Hey thanks for giving this HillBilly some Education. LOL
 

The DB

Sr. Member
Aug 14, 2011
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Ladder line or "window line"

Twinlead, which has two wires held apart by a solid piece of material, no openings.
twinlead.jpeg

Window Line, which is basically Twinlead with openings in said material.
windowline.jpeg

And Ladder Line, which as stated above looks like a ladder.
ladderline.jpeg

In the past, these were seen as three very different things, but today even Wikipedia (as quoted above) and places like DX Engineering conflate Window Line and Ladder Line as being the same thing.

Historically, Ladder Line, which is now being referred to as "Open Wire Line" on Wikipedia, was homemade, although there are places today where you were and are able to buy it directly. This got the name "Ladder Line" because it looked like a ladder, hence the image above.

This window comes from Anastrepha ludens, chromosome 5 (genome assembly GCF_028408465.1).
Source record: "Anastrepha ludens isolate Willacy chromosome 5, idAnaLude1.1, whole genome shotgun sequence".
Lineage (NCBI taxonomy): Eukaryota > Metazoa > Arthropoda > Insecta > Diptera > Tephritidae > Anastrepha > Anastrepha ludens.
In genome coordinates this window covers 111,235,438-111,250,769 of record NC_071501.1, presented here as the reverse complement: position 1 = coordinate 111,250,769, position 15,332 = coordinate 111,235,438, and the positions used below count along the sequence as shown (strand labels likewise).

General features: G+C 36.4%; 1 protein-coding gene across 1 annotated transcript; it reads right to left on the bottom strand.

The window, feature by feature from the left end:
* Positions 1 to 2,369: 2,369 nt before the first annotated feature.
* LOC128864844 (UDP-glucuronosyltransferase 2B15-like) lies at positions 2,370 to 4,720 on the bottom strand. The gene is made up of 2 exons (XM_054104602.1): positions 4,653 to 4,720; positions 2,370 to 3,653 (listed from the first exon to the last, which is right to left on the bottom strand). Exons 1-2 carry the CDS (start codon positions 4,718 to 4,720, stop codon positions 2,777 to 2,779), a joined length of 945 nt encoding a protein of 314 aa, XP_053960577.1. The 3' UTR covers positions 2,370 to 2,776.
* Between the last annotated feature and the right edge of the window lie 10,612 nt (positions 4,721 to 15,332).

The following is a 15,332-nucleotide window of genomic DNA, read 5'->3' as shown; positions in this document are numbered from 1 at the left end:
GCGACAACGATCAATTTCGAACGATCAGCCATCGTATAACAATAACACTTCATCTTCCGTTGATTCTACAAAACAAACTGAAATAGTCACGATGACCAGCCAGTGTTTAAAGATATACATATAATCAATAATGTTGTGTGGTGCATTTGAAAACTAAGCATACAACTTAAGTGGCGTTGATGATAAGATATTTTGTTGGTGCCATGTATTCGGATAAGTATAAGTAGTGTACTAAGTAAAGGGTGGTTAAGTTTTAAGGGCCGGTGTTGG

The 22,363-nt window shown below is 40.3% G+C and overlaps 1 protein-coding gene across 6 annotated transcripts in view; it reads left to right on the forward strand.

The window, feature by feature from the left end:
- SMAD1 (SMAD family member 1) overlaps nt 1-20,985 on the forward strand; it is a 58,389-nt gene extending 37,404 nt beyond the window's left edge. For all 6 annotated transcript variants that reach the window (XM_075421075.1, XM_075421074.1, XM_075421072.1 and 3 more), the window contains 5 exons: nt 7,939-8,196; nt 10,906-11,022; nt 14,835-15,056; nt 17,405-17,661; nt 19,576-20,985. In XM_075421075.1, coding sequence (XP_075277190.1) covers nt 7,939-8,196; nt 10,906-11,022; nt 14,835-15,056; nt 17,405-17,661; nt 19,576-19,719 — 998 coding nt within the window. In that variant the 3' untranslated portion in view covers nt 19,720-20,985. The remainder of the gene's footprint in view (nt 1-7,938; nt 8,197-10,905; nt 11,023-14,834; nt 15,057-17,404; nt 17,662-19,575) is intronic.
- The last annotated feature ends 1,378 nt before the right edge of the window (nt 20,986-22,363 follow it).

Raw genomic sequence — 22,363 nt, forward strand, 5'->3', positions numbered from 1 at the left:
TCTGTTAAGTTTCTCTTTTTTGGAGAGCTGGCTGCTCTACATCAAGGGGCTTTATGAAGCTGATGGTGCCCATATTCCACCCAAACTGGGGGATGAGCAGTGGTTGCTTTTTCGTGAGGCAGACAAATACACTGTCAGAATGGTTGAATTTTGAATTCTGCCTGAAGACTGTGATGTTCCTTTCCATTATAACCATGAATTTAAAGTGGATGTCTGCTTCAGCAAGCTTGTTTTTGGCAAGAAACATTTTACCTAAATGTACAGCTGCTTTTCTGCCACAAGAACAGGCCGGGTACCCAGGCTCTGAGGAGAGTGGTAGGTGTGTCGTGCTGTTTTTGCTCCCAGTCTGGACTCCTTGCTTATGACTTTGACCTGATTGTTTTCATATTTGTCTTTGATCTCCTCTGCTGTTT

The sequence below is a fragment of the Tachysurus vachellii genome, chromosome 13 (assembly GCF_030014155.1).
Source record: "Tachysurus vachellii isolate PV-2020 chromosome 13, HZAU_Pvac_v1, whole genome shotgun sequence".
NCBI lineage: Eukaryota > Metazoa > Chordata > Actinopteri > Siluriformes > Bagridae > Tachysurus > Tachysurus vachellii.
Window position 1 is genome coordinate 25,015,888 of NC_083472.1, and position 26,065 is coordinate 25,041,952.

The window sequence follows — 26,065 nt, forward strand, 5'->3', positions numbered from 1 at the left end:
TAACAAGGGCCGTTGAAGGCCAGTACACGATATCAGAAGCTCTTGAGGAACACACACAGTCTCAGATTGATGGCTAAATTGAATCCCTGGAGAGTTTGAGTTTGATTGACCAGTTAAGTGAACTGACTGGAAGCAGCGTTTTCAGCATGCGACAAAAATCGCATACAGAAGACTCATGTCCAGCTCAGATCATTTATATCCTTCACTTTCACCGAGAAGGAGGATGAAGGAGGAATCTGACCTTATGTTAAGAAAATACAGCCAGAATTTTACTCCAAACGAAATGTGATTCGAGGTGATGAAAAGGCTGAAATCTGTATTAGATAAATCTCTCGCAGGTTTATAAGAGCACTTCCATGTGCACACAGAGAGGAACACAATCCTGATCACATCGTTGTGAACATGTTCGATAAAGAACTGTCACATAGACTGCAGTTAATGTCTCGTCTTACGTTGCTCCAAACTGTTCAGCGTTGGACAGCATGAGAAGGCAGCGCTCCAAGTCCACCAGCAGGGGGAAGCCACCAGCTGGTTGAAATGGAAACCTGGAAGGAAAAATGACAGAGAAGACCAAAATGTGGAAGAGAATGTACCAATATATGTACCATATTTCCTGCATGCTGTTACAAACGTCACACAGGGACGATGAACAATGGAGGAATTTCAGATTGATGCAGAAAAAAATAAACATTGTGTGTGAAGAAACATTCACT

Window Line, which is apparently now considered "Ladder Line" does not look like a ladder (at least to me), has openings, but also has areas that aren't open, essentially Twinlead with openings cut into the separator material. This is never hand made, you can take some Twinlead and put the openings in it yourself, but even if that is the case, it is only modified from something that is premade, not made from scratch like ladder line historically is.

How things change with time. I see this change as part of what I call the "coaxification" of antenna knowledge...